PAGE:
It has taken Wot? No Fish!! a while to reach the Battersea Arts Centre. After spending two years in development, it premiered at last year’s Edinburgh Festival before working its way through the regional theatre circuit then finally arriving in London just as Edinburgh begins for this year’s crop of hopefuls.
Except this isn’t quite true. The story we are told pre-dates all of this by the best part of ninety years, and the show was already there just waiting to be found. For Danny Braverman has pieced together, drawing on his own family history, a far more tender and moving story than could ever be realistically crafted in fiction: the life of an East End Jewish shoemaker and his family told through the weekly sketches he gave to his wife on the back of his wage packet.
It may be told with all the simplicity of a fairy-tale but the magic is created in the natural complexity of the lives of real people. It is a story of a family who may not have encountered witches, dragons and quests but instead must confront argumentative sisters, the threat of war and a move from the East End to Golders Green.
This is the story of Celie and Ab Soloman and we hear about their lives through Braverman whilst seeing it brought to a vivid reality through Ab’s miniaturist cartoons; it is less a play and more an illustrated aural biography. Braverman has made a wise decision to not perform the story because he has realised that all the drama exists in the pictures; he recognises his role is to explain, to be our guide through the lives of others.
The production has a few touches that hint to its past life at Edinburgh, perhaps some will find the slightly whimsical delivery irritating and the attempts to engage the audience a little heavy-handed but this is just part of the charm of a production that is constantly reinforcing a sense of community and of shared stories.
As Proust starts with a madeleine so Braverman starts with fishballs. And if you didn’t already know you were entering the close knit world of east end Jewish families then the references to gefilte fish and chrain prove something of a clue. It is the memory of this snack that accompany him on a trip through hospital and it is the recurring motif that Braverman returns in order to continue unravelling the lives of Celie and Ab over time.
Braverman acts as a curator of the work. The care with which he has unpicked and ordered the events is staggering. There are over 3000 works in total and we are shown a carefully woven selection to build a richly textured picture of two lives that we never knew existed before walking into the room. By the end of the journey (inevitably it must end and like all human journeys it can only end in one final destination) we feel we know them as well we know our own relatives.
There is no way, easy or otherwise, to describe Tim Crouch’s latest play, Adler & Gibb, so that it makes sense to the reader. Despite seeing more than 100 plays over the last three years I cannot recall another production that feels so elusive that I am left suggesting that the only way to understand it is to experience it. As a play it is defiantly high-concept, deliberately infuriating and fully aware of the challenge it makes of its audience. Having roundly trashed Mr Burns for pretty much identical reasons it suddenly becomes apparent how fine the margins between success and failure really are.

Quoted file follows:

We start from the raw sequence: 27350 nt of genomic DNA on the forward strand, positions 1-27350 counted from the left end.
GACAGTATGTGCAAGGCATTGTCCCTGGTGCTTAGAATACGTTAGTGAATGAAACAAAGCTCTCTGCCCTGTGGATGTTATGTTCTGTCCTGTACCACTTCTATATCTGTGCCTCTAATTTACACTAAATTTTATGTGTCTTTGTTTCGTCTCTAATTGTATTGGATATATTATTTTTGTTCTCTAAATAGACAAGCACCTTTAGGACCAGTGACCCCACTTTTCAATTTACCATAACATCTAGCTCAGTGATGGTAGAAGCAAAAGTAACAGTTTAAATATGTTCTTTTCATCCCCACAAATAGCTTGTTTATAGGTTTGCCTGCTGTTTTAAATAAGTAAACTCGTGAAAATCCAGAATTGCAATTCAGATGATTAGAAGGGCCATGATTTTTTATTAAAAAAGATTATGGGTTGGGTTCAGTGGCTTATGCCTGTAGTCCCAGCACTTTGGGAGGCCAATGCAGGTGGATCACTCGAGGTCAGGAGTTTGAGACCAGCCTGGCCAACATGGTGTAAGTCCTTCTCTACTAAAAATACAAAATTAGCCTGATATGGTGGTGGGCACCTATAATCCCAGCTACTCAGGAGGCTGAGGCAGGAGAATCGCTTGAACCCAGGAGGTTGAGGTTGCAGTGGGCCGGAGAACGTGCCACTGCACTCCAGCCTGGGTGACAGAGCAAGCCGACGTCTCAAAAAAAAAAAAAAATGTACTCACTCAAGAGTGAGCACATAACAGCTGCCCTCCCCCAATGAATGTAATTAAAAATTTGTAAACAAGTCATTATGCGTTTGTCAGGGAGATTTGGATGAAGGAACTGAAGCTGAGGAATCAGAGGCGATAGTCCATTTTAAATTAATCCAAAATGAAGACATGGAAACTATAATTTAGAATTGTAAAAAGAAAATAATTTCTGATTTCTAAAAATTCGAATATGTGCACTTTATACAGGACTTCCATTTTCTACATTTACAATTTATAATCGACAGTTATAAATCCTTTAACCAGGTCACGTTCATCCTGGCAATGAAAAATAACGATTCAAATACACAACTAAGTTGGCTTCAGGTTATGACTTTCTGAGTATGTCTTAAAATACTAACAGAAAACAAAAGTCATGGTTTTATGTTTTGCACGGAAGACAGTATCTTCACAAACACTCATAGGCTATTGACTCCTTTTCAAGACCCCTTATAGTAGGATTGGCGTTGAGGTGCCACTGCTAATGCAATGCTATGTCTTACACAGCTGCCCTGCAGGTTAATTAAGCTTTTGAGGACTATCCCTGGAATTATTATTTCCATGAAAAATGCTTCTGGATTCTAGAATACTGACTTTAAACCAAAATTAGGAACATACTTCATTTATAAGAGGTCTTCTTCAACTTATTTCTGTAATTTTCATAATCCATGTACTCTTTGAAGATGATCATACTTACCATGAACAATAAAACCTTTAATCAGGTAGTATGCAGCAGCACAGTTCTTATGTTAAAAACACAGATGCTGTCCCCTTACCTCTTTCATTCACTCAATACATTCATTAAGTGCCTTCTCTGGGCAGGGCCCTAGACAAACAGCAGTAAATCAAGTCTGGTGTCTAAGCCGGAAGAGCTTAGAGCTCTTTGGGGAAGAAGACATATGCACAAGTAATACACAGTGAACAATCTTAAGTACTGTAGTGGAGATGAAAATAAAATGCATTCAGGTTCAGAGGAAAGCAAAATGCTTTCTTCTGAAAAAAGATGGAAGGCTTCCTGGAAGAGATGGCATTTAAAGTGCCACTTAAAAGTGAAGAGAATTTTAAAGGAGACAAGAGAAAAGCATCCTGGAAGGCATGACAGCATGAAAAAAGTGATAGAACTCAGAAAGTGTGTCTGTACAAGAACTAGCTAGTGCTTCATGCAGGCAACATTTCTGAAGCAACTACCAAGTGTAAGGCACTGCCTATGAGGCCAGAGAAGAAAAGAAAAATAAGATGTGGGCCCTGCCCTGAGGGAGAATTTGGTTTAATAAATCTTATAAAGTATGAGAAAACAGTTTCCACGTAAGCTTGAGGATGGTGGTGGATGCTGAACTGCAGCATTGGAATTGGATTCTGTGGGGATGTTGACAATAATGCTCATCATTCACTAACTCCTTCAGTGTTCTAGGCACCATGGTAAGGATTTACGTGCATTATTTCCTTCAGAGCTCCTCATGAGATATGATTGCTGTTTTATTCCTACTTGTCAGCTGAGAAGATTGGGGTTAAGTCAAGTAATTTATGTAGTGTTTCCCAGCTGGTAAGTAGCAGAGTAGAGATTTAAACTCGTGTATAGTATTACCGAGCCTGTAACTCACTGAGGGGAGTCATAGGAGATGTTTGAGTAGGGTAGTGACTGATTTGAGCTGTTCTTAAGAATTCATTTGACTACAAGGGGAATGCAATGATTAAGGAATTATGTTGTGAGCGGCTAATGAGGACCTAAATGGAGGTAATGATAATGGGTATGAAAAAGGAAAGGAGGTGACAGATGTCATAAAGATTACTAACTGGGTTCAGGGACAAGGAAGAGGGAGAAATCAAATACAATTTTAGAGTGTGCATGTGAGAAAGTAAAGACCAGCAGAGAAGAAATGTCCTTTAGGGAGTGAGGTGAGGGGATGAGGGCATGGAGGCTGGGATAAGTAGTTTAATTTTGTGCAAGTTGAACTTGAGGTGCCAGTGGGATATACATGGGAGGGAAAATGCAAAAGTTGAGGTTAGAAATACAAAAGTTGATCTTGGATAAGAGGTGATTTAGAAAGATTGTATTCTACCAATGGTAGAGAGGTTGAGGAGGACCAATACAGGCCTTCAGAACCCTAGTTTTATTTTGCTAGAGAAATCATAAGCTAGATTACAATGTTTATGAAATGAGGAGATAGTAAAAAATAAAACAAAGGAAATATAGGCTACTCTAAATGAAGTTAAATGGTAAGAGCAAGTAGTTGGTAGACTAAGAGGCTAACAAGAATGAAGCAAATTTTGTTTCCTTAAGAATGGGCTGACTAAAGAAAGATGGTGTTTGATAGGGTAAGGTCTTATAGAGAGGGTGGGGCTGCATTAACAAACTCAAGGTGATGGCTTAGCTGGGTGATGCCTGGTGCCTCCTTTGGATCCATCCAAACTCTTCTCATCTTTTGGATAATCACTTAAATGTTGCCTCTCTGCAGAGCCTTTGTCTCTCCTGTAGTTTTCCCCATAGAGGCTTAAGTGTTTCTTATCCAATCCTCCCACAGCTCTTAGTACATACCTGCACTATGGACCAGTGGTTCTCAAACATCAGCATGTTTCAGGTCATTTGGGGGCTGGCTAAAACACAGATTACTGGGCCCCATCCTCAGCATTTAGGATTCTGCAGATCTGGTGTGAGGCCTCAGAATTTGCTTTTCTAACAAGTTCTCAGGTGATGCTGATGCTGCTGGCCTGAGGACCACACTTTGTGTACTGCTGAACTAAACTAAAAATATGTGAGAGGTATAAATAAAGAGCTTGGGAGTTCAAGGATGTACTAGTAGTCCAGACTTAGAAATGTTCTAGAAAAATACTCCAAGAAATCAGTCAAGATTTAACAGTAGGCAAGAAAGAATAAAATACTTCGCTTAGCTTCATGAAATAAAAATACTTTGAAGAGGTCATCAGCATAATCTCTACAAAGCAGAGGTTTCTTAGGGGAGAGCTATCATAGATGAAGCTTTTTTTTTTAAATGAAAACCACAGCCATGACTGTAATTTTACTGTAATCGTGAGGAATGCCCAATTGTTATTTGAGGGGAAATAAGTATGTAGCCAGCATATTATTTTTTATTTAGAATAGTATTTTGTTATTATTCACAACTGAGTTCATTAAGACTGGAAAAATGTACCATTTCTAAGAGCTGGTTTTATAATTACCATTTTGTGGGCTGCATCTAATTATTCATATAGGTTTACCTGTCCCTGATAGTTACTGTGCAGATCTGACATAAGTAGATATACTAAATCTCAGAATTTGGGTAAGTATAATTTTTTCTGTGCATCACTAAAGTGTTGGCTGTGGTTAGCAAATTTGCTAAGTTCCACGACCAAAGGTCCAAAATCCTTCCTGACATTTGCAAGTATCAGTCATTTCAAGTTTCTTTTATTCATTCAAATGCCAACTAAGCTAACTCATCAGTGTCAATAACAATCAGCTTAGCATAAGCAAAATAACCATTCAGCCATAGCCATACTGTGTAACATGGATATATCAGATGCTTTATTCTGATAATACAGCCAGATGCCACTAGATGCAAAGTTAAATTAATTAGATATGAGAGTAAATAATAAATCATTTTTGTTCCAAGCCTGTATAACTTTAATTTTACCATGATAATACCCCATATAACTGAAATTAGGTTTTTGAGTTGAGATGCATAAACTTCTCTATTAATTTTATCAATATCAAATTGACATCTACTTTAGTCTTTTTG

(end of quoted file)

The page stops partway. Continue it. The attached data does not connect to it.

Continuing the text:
Not only is it difficult to describe, it is hard even to talk about it in a way that doesn’t make it sound like the most appallingly self-indulgent piece of pretentious, beard-stroking metropolitan claptrap. If it sounds to readers that I damning Adler & Gibb with this review then I can only echo Shakespeare’s Mark Anthony eulogy and the dubious claim that he comes ‘[… ] to bury Caesar, not to praise him’.
Tim Crouch does not tend to make plays with easy answers. In Adler & Gibb he has made a play without easy questions. Like a magician he lays subtle clues with one hand – a neat reference to the Maine lion that gives a hint to the identity of the actor – whilst at the same time misdirecting with the other – the changing story behind the napkin.
Yet the crucial factor is that despite arriving at the interval with a general sense of befuddlement and feeling close to displeasure at the opaqueness of the first half, Crouch has still built an atmosphere of trust; that this a play worth persisting with. It has an intangible quality that nags away at the back of the mind that you are on cusp of something quite special, and that if does fail then at least it will fail spectacularly.
To start with a description; Adler & Gibb is about a conceptual artist, her relationship with Gibb, their retreat from the world and what happened after. Or Adler & Gibb is about a student looking for scholarship funding through a study of Adler and Gibb. Or Adler & Gibb is about an actor who used to be a student who is making a film about Adler and Gibb. Or Adler & Gibb is about an actor playing Adler who meets Gibb, who tells us the story of Adler and Gibb. Or it is about different mediums of art, the tones they employ and how it affects the narratives they tell and the stories heard by the audience. Or it is about all of this and none of this.
To start at the beginning; the play opens with a presentation from a student about Adler and Gibb. She is eager, passionate and delightfully gauche; instantly recognisable as someone who has been inspired but lacks the articulacy and the knowledge to present her views as we might expect. She tells us the story of Adler and Gibb but through it is digressive, fractured and jarringly myopic.
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